When comparing, younger kids tend to go with the "tall / not tall" or "fiction / not fiction" comments, and I really wanted my students to think differently about comparing. My goal was for my students had two parts:
- To describe the specific characteristics of each individual item before beginning to compare
- To use an organized paragraphs to explain the similarities and differences of 4 of the 5 regions of Pennylvania
As I mentioned in this post, I really believe my kids are capable of anything with the proper modeling and guidance so I started this part of the project by modeling the steps needed to meet my goals with a topic very familiar to my kiddos: me and my two teammates. I created a chart with our names, started with some basics and allowed the students to add their own ideas. The ideas did not tell how we were the same or different, but the kids explained how they would describe each of us. I'll add that finished chart here when I get to my other computer.
Next I said to the kids, "Great, so now what do we do? How do we explain how the three of us are the same or different?" The kids talked about whether or not it would be better to talk about similarities or differences first, and they decided that we should go with the similarities because there were fewer of them so it would be easier to manage. The students came up to the Smartboard and highlighted each characteristic that was the same for all three of us, and they decided that they wanted to use check marks for those that were the same for two of the three of us. (I'll add this picture, too.)
After the kids had identified the similarities about the teachers, they worked together in their regions groups to identify the similarities about the 4 regions they studied. Each group checked in with me to make sure we had the similarities. There were several great discussions about whether or not "in PA" could be a similarity because the regions were all in different parts of Pennsylvania. All but one group decided to wait and use the locations and a difference instead of a similarity. One group highlighted it, but they also decided they would use other details first.
Once all of the charts were highlighted, we worked together using a graphic organizer (main idea, three details, and a conclusion) to put the items we highlighted into an organized paragraph. We talked about the purpose of the main ideas, which details we wanted to use, how we could "show" people what we were saying instead of "telling" people the details, and how we could wrap it up. Our paragraph ended up reading like this:
Mrs. Bair, Miss Conrad and Mrs. Towsen have a lot of things alike. The teachers are very funny. Sometimes they prank call each other on their phones during the day. That makes us laugh. All three of them like to go to the beach and have some relaxing time. Our teachers are also kind of crazy! One morning when we came in to school Mrs. Bair jumped out of Miss Conrad's room because Miss Conrad and Mrs. Towsen were doing karate! As you can see Mrs. Bair, Miss Conrad and Mrs. Towsen have a lot of things the same, just like the Three Stooges.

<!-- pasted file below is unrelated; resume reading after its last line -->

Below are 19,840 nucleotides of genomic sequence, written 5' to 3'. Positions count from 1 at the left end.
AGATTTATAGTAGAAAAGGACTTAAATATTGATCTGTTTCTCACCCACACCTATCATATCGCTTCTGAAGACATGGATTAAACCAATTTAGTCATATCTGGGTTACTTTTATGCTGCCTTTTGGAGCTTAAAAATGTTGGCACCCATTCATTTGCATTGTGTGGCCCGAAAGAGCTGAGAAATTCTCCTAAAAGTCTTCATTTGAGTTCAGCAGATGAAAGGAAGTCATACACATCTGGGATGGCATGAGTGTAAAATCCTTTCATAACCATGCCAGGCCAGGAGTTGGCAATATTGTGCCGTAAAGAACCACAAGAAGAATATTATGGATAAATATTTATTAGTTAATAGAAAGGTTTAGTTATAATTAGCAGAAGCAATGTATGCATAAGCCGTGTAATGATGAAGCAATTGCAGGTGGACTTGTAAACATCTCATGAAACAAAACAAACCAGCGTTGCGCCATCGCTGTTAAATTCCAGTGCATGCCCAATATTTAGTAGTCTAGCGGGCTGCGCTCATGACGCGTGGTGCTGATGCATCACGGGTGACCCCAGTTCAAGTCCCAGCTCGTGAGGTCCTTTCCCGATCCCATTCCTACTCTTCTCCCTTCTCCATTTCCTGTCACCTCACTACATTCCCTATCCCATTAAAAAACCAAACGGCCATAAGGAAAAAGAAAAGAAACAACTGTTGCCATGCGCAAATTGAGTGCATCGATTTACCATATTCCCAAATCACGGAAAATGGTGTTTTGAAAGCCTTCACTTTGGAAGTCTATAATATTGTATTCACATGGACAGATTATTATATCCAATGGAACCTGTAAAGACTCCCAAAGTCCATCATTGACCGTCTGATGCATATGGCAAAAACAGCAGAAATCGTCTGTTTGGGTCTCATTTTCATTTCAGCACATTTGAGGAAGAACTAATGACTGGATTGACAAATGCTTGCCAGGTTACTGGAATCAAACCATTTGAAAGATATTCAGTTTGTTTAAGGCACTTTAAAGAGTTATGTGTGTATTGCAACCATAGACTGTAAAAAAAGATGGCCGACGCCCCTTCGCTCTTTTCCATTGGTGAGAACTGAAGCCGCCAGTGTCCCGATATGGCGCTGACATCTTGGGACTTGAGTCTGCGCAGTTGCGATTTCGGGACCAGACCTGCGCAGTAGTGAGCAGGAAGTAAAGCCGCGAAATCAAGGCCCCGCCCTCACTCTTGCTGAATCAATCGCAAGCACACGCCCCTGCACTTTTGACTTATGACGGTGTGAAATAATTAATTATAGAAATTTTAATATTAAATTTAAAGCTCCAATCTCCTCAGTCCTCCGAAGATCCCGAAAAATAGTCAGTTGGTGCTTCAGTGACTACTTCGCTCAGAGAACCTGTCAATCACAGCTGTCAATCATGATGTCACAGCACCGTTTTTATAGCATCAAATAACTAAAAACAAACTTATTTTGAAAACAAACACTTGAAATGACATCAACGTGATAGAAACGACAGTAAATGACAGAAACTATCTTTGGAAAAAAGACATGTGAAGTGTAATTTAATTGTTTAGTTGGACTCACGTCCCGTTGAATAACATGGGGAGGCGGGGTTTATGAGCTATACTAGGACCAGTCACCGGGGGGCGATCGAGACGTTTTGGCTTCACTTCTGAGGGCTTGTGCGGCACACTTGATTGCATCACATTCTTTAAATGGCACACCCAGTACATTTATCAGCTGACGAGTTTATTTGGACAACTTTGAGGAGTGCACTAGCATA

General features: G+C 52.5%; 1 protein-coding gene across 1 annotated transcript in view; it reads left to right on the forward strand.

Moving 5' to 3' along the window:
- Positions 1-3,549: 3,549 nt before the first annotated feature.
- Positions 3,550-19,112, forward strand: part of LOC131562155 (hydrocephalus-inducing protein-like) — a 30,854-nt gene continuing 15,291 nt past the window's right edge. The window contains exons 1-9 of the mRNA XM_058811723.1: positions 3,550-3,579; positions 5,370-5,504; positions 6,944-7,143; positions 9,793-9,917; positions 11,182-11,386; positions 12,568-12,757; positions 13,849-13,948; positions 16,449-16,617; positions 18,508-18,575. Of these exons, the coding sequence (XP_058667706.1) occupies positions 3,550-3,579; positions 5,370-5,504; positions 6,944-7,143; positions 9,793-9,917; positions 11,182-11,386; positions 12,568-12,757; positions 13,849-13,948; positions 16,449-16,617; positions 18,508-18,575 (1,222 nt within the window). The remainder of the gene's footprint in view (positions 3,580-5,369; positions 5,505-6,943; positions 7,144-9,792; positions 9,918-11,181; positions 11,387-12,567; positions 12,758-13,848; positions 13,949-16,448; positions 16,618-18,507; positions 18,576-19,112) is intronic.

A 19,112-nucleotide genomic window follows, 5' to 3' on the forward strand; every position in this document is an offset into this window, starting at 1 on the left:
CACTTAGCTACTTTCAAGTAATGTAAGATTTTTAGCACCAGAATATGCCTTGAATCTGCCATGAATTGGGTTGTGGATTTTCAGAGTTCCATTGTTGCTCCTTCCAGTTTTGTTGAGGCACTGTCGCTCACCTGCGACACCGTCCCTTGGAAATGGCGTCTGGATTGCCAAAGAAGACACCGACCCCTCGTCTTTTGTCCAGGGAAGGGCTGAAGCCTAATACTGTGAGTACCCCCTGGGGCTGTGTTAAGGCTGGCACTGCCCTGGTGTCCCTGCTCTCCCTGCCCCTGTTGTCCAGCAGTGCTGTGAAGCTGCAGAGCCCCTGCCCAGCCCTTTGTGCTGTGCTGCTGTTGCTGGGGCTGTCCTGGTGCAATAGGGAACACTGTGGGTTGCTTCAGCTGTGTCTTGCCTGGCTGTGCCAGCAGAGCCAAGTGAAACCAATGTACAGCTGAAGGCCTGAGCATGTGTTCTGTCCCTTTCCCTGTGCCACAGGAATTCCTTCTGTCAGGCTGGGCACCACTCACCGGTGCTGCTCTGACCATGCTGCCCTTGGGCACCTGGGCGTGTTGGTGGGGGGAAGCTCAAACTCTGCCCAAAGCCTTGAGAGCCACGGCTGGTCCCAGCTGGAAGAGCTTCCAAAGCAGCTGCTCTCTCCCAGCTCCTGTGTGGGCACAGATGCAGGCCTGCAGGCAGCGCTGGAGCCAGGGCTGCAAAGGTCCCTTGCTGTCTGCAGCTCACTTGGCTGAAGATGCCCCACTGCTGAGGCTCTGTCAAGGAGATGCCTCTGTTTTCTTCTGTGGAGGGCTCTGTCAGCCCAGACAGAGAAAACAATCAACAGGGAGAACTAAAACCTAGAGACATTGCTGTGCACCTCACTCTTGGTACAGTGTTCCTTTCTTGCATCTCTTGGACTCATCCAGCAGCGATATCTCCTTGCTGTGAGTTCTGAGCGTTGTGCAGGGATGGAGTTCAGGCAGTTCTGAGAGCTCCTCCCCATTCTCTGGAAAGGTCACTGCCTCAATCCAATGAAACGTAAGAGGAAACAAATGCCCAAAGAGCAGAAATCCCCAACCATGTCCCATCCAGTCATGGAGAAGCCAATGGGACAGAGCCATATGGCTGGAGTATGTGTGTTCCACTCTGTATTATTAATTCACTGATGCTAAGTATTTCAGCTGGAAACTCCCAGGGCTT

While some teachers may be offended at being labeled crazy, funny, or one of the Three Stooges, this made my heart happy. My kids understand the joy that the three of us bring to learning. So judge if you will, but I love this paragraph and wouldn't want it any other way!
Now that we had worked together to write a similarities paragraph, I thought the kids were ready to go. As always, I offered the kids the chance to work on their own or with me. The 6 chairs at my table filled up, and extra friends were seated on the floor around me. We talked about the main idea, it's purpose, and the important ideas we needed to include:
- 4 regions of Pennsylvania
- some things are the same
I wrote those two things on the whiteboard and was so excited to see what happened. This excitement quickly turned to frustration for me and the students. Many of my students simply copied the two phrases as their main idea sentence. So as each child showed me their work I went over complete sentences: "Let's read this out loud. Does that make sense? Does it sound like a whole idea that you would walk up and say to somebody?"
Some of my kids were able to say that it didn't sound right, others answered with a, "No???" You know, the one that is their answer that they *think* I want to hear. I tried for about 10 - 15 minutes to help my kids, and finally we just had to put our papers in our folder. I had to admit defeat. As we talked they could tell me what we were trying to do, and they could show me the similarities on the chart. But putting it into their own words and putting those words onto paper was a true challenge.
As successful as most of this lesson was, I felt like I failed as a teacher because my students struggled so much with the writing portion of it. I talked to each of the kids who had difficulties with that part and asked them what made it so hard for them. 7 of the 12 kids said they just didn't know how to write what they wanted to say, and 3 couldn't verbalize for me what was so hard. My struggle now is, "How do I help my kids create sentences from their ideas?" My teammates suggested more modeling and the use of quality mentor sentences, which we do often, and I also asked our building's speech and language teacher for any suggestions she might have.
So it's back to the drawing board with the writing portion of this activity. I will continue to search for suggestions or recommendations about what I can do differently to help my students share their ideas. But until then, we push on... because 4th graders MUST write four-paragraph pieces, whether they are ready for it or not.